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Japanese Kitagawa Porcelain Vase Susanoo Storm God vs Dragon Orochi 19th C

An antique Meiji period Japanese porcelain vase signed Kitagawa, finely hand painted with the continuous scene of the legend of Kami Susanoo (The Storm God)  and Dragon Yamamoto-no-Oroch 19th Century circa 1890.Click the image to enlarge

Japanese Kitagawa Porcelain Vase Susanoo Storm God vs Dragon Orochi 19th C

A exquisitely hand painted, highly decorative and collectable antique Japanese Kitagawa export porcelain vase dating from circa 1890 during the Meiji era in the late 19th century. The vase is of a footed tapering ovoid form with a small short flared trumpet neck and twin loop handles. Unusually it has a hand painted continuous scene around the body of the vase.

It has been beautifully and very finely hand painted in polychrome enamels and gilding with the Japanese Shinto legend of kami (神) Susanoo, who is the god of the seas and storms, and the eight headed dragon Yamamoto-no-Orochi. (スサノオとヤマタノオロチ Susanō to Yamatanōrochi), his name is often abbreviated to Orochi. The scene painted on the vase appears to be based upon the woodblock print of the subject by Toyohara Chikanobu (豊原周延) which was created circa 1870. (ref.1)

The legend, originally recorded in two ancient Japanese texts Kojiki (ca. 680 AD) and Nihongi (ca. 720 AD) , of the kami Susanoo-no-Mikoto who slays the eight-headed beast Yamata-no-Orochi. After slaying the beast, Susanoo found the sword Kusanagi-no-Tsurugi in one of the eight tails of the gigantic serpent.

Orochi, was an eight-tailed and eight-headed dragon who, every year, devoured one of the daughters of the kunitsukami, (two earthly gods). The legend starts off by telling the story of how Susanoo-no-Mikoto, the Shinto god of sea and storms, was expelled from the heavens because of his trickeries towards Amaterasu, his sister and the goddess of the sun.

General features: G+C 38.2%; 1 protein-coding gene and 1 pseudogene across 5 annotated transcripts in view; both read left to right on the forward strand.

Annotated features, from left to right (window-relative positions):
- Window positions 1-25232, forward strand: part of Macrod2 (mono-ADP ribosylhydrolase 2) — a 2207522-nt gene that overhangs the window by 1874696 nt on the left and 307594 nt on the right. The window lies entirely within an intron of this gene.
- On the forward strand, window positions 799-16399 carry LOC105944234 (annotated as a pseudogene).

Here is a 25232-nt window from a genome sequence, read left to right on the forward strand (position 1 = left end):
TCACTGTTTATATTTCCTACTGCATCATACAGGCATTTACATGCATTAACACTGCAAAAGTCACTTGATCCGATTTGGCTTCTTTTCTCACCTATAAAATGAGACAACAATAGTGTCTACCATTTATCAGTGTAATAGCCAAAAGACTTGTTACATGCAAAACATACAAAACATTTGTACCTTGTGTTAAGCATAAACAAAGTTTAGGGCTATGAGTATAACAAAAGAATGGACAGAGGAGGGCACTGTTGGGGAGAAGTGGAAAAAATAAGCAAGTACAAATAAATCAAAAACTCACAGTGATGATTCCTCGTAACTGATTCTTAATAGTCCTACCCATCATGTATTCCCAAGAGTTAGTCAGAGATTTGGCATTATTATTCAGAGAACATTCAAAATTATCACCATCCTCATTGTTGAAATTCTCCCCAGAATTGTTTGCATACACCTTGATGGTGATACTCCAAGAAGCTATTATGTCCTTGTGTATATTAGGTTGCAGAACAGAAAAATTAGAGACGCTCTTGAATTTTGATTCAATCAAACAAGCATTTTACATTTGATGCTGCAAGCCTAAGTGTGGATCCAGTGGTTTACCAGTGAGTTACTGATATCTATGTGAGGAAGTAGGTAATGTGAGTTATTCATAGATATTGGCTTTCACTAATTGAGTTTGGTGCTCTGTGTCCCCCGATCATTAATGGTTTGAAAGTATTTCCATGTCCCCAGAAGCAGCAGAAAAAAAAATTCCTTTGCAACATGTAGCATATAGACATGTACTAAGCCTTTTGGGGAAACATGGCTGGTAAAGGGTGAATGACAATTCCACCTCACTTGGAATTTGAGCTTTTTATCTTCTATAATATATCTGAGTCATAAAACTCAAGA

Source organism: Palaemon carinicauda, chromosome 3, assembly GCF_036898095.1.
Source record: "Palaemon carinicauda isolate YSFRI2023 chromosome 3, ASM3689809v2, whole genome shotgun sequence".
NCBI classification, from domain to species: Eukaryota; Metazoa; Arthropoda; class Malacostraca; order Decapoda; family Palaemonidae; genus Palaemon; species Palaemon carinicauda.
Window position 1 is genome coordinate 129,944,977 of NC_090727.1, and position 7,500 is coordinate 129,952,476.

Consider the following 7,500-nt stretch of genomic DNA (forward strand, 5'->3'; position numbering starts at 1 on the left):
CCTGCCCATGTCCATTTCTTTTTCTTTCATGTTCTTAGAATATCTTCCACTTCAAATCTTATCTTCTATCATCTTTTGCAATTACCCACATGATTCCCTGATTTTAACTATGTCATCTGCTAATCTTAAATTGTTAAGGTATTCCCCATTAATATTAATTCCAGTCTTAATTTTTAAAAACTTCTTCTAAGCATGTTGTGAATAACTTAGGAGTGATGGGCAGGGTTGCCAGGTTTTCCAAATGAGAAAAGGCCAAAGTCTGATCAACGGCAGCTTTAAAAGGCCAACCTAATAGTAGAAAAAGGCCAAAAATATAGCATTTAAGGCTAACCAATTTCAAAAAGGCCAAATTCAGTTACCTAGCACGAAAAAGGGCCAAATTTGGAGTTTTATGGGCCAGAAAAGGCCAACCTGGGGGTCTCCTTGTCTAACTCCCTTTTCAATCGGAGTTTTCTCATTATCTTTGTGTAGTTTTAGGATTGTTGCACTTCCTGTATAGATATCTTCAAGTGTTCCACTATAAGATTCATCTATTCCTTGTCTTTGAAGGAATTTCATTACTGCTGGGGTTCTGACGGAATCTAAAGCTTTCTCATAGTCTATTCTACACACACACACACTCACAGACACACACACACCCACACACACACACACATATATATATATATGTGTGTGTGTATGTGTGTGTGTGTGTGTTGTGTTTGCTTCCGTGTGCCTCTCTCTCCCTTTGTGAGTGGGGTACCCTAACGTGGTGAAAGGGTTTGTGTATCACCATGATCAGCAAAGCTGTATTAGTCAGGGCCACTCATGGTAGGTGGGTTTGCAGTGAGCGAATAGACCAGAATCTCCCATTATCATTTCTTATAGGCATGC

Near the Hi River (which is now referred to as Hii River) in the province of Izumo, Susanoo came across two kunitsukami, (earthly gods) who were weeping about how they had to give up a daughter each year for seven years to please Orochi and would soon have to sacrifice their last daughter, Kushi-nada-hime. (She is painted on the right of the vase.)

Susanoo offered to help save Kushi-nada-hime in exchange for her hand in marriage. The kunitsukami agreed and Susanoo transformed their daughter into a comb right before their eyes. Then he tucked her into his hair and told the kunitsukami to prepare eight lots of sake and make eight tubs filled with the alcohol. Some of the tubs are painted in the image.

Upon reaching the tubs, Orochi drank all the sake, became drunk, and eventually fell asleep. Susanoo took this opportunity to slay the dragon by using his large sword to chop it into small pieces. As Susanoo split the dragon’s tail open, he found a sword inside, which would, later on, be called the Kusanagi-no-Tsurugi – the same sword Susanoo would eventually give to Amaterasu as a form of reconciliation.

The sword, along with a mirror and jewel respectively called Yata no Kagami and Yasakani no Magatama, are considered to be the Imperial Regalia of Japan.

The neck of the vase appears to be decorated with a Japanese kamon or family crest, it appears to be that of the Kawari Kiri Kuzushi clan. (ref 2)

The base of the vase has a small but neat and clearly marked 大日本北川造 - Dai Nihon Kitagawa zō - Great Japan made by Kitagawa.

It is in excellent antique condition.There is some wear to the gilding. There are no chips cracks nor restoration. Please see the images.

This is a highly collectable and very decorative item and great for display on its own as a statement piece or as part of a collection antique Japanese, Oriental porcelain or Imari-yaki.

Free UK postage and International shipping when purchased at the listed price.

Body Diameter 5 3/8 inches ( 13.7 cm)
Height 9 1/4 inches ( 23.5 cm)
Weight 792 grammes unpacked 


1. Wikipedia-

2. doyouknowjapan.satcom/symbols/ - Japanese family crests - Kamon

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